That said, encouraging the wider team to get involved in social media and content ideas is hugely beneficial and can significantly increase your audience. Your wider team will have different perspectives and feedback from the market; so it can be really useful to encourage – even incentivise – staff to get involved with posting, sharing or proposing ideas for content; as long as there are some guidelines on language, brand and subject matter in place.

6. The snazzy templates I just bought will get me loads of sales.

There’s so much amazing marketing education, advice and guidance available online. And as people have realised how many business owners need support to do their own marketing, there’s been a growing trend to sell templates to speed up social media content creation.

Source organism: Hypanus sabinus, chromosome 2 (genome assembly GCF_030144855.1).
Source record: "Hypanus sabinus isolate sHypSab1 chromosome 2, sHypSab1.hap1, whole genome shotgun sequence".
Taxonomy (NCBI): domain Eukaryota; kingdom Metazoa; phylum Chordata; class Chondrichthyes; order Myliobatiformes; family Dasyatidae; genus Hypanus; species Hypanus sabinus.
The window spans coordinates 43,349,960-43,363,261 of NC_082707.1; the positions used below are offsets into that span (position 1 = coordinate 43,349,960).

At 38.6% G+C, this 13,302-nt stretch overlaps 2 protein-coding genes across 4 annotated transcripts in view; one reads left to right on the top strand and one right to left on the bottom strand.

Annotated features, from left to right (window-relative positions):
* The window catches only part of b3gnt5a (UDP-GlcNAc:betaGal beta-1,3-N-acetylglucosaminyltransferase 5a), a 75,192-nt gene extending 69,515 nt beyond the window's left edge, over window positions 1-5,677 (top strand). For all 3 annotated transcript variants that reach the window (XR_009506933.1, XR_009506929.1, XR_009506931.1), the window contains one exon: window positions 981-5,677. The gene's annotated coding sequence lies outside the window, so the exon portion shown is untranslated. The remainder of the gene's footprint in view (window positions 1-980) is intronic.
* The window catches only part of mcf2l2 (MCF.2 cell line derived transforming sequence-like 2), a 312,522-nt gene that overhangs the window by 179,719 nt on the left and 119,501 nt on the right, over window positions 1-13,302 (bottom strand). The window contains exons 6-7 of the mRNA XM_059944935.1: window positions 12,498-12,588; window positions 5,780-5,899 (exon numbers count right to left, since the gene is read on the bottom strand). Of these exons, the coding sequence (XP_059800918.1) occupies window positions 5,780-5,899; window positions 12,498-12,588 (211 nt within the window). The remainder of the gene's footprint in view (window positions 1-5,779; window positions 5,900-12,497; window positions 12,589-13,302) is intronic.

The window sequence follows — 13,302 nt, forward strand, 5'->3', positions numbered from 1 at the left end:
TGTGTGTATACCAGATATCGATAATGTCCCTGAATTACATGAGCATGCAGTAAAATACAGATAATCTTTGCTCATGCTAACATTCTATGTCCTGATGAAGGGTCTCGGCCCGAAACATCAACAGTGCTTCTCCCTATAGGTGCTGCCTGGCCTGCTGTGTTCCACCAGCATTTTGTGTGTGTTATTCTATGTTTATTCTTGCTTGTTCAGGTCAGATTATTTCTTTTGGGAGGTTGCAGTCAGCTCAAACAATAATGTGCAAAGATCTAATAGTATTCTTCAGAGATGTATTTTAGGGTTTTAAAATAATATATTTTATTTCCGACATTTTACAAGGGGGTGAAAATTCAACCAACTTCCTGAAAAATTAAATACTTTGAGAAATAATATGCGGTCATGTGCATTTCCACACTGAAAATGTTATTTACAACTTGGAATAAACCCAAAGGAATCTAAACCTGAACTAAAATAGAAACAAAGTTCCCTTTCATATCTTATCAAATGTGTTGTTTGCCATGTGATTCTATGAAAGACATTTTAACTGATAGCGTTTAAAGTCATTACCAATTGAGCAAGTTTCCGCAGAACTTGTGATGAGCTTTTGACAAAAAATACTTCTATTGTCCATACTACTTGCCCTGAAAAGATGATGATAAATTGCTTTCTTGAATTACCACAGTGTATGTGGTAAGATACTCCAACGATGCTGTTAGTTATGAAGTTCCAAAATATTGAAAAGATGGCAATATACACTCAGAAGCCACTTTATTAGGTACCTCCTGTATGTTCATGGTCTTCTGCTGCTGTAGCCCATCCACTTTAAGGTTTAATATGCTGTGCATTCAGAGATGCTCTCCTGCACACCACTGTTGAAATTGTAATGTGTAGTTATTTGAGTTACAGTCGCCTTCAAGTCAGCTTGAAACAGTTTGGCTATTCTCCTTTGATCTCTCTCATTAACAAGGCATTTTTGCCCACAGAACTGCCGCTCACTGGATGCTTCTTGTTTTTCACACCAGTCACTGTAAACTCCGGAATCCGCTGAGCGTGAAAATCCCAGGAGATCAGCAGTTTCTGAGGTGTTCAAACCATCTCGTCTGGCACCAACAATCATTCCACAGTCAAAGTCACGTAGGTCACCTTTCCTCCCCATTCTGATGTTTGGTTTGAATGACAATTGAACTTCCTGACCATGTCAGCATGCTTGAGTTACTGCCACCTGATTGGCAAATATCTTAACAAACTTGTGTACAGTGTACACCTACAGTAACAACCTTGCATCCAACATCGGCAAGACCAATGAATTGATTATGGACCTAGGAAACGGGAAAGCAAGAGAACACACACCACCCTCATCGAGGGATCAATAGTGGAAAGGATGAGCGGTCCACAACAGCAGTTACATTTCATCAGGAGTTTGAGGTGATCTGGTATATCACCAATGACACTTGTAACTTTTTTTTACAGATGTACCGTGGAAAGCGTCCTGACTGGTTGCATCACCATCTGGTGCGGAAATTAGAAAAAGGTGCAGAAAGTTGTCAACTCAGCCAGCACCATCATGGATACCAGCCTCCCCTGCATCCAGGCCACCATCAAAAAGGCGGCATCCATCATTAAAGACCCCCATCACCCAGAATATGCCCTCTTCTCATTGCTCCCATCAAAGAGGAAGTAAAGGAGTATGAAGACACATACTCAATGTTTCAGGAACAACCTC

Why does it matter? Whether they’re pre-made Canva graphics or fill-in-the-blank posts, templates are designed to help you quickly churn out a tonne of content – but the result is often a mishmash of differently styled content that’s devoid of your brand messaging and which isn’t designed to move you towards your individual business goals.

What should you do instead? A key part of marketing is defining what your brand’s about, and then consistently showing this through your messaging and visual identity, wherever you show up online. Build a clear strategy – or get help doing this if you need it – with branding guidelines to help customers quickly recognise you, and a plan of what you need to be posting to move you towards your business goals.

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Hannah Wade

Founder of HeyYou! Digital. Avid drinker of tea.